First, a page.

Two Opinions about implementing Christian Education.
ONE: I can watch on my television as three hundred cyclists climb the Alps and then race through the streets of Paris toward the finish line, not having any idea whatsoever which one is engaged in Christian cycling and which is practicing Jewish cycling perhaps or Hindu cycling. In other words, the activity itself, though practiced by a Christian, has really not changed at all in and of itself. Therefore, there is no such thing as Christian Education either.
TWO: There is no doubt that the Bill of Rights is the Bill of Rights whether one studies it at UC Berkeley or Regent University. One could therefore try to make the case that the adjectives “progressive” and “conservative” are meaningless as applied to constitutional jurisprudence. That would be news to the faculty and students at either institution. Or one might say that because Yale Divinity School and Westminster Theological Seminary use the same Greek New Testament, the adjectives “evangelical” and “non-evangelical” are vacuous in New Testament studies.
Obviously, the term Christian Education has meaning.
by Bryan D. Estelle
My thesis is simple: by questioning the historicity of Adam, one must revise the doctrine of original sin with serious modifications. Even recent purveyors of theistic evolution, who question the historicity of Adam, recognize this to be the case.(1)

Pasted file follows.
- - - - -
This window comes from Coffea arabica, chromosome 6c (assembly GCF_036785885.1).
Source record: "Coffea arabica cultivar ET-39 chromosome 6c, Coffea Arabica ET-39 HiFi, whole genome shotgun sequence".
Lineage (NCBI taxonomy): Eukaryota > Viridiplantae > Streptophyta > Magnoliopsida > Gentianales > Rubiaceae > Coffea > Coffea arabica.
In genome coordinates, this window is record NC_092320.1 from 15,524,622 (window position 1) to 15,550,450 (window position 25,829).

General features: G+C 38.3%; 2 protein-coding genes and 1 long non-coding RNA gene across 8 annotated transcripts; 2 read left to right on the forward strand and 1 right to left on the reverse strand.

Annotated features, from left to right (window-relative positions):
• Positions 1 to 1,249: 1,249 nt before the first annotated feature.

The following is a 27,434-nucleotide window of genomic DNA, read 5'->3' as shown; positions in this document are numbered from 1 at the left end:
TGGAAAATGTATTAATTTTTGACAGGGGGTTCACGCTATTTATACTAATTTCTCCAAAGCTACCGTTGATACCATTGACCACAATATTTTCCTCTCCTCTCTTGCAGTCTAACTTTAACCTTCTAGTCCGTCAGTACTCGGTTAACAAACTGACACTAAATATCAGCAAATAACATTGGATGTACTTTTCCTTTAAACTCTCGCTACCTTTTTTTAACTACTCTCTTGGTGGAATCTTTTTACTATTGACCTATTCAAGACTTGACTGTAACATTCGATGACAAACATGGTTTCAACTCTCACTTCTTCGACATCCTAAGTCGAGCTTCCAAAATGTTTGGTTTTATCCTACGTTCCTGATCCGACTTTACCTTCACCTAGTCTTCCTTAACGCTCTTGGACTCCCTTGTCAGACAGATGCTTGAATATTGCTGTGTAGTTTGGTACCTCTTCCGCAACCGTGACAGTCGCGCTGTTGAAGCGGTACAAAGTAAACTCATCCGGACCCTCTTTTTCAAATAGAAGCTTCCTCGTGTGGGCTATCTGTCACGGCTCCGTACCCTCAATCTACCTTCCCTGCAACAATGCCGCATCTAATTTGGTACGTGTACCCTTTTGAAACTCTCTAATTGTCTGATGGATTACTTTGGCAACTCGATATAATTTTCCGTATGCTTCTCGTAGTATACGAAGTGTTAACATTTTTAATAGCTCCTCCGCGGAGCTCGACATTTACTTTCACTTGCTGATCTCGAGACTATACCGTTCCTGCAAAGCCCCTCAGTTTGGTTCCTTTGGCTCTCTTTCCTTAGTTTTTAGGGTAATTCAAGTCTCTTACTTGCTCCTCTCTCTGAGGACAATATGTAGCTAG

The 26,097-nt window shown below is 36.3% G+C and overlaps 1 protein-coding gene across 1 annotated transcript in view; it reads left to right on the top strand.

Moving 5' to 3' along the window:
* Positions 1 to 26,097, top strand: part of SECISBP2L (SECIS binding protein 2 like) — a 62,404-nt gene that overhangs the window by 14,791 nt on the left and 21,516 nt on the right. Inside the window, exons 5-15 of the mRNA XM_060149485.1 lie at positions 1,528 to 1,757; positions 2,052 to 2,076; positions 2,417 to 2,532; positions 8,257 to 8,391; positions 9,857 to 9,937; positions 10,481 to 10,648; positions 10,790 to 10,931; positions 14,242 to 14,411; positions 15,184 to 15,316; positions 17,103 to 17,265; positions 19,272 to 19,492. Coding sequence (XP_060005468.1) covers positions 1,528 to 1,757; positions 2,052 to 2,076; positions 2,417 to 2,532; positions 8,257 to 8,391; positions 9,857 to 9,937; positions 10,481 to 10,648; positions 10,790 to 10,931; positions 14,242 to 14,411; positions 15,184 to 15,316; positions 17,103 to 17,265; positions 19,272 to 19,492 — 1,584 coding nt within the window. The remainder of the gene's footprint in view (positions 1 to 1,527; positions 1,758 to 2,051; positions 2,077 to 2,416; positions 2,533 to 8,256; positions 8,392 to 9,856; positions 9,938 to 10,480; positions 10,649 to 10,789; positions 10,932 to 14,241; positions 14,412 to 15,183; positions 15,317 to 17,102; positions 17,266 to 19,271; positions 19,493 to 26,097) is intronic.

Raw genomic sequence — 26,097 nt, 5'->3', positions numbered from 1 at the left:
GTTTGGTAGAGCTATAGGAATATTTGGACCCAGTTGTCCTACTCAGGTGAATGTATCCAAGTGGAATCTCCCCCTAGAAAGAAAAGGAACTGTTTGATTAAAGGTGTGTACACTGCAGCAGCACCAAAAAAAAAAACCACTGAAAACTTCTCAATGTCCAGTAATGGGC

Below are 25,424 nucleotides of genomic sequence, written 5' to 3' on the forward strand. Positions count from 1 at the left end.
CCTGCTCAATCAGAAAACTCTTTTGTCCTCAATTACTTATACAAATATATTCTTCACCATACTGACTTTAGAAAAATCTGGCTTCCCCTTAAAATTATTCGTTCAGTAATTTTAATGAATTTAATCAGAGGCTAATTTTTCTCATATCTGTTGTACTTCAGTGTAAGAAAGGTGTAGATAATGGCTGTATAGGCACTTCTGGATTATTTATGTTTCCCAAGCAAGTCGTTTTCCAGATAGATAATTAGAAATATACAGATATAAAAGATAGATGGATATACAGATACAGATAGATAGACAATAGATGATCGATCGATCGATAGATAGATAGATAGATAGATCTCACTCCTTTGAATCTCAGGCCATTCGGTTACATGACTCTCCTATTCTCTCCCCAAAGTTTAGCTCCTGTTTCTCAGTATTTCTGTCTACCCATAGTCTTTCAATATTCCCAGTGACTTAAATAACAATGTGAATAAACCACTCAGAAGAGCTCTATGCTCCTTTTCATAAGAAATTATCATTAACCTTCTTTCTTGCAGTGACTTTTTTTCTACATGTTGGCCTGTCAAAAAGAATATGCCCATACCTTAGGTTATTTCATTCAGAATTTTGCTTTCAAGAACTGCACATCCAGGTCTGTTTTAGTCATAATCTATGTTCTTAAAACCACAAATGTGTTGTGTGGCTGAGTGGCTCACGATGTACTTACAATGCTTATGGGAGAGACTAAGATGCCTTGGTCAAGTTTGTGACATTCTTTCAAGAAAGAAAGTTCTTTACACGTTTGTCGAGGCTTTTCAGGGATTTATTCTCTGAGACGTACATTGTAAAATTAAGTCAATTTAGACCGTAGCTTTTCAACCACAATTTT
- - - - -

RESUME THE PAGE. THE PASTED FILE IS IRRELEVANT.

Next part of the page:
In fact, one Christian scholar goes so far as to say, “Once the doctrine of original sin is reformulated, the doctrine of the atonement may likewise be deepened.”(2)
Such serious modifications will carry entailments for other areas of theology as well. Here I want to take up the question of history and Old Testament exegesis.Read More
by Richard B. Gaffin, Jr.
Every Christian who is truly submitted to the Bible’s authority needs to be alert to this recent development [i.e., that the descent of all human beings from Adam has been increasingly called into question by scientists, biblical scholars, and others who consider themselves evangelical or even Reformed Christians] and clear about the consequences of these doubts and denials. No matter how well intended, they undermine the gospel and will lead to its eventual loss. If it is not true that all human beings descend from Adam, then the entire history of redemption, as taught in Scripture, unravels. The result is no redemptive history in any credible or coherent sense, and so the loss of redemptive history in any meaningful sense.
The title above, as many readers will recognize, is from answer 16 of the Westminster Shorter Catechism (and Larger Catechism 22). It expresses a central truth of Scripture and reflects the universal confession of the church about Adam.
Why then the added question mark? Not because non-Christians widely reject this truth, as they have for a long time, but because more recently it has been increasingly called into question by scientists, biblical scholars, and others who consider themselves evangelical or even Reformed Christians. Moreover, they are persuaded that their doubts about this truth should be accepted as compatible with their Christian commitment.
Every Christian who is truly submitted to the Bible’s authority needs to be alert to this recent development and clear about the consequences of these doubts and denials. No matter how well intended, they undermine the gospel and will lead to its eventual loss.Read More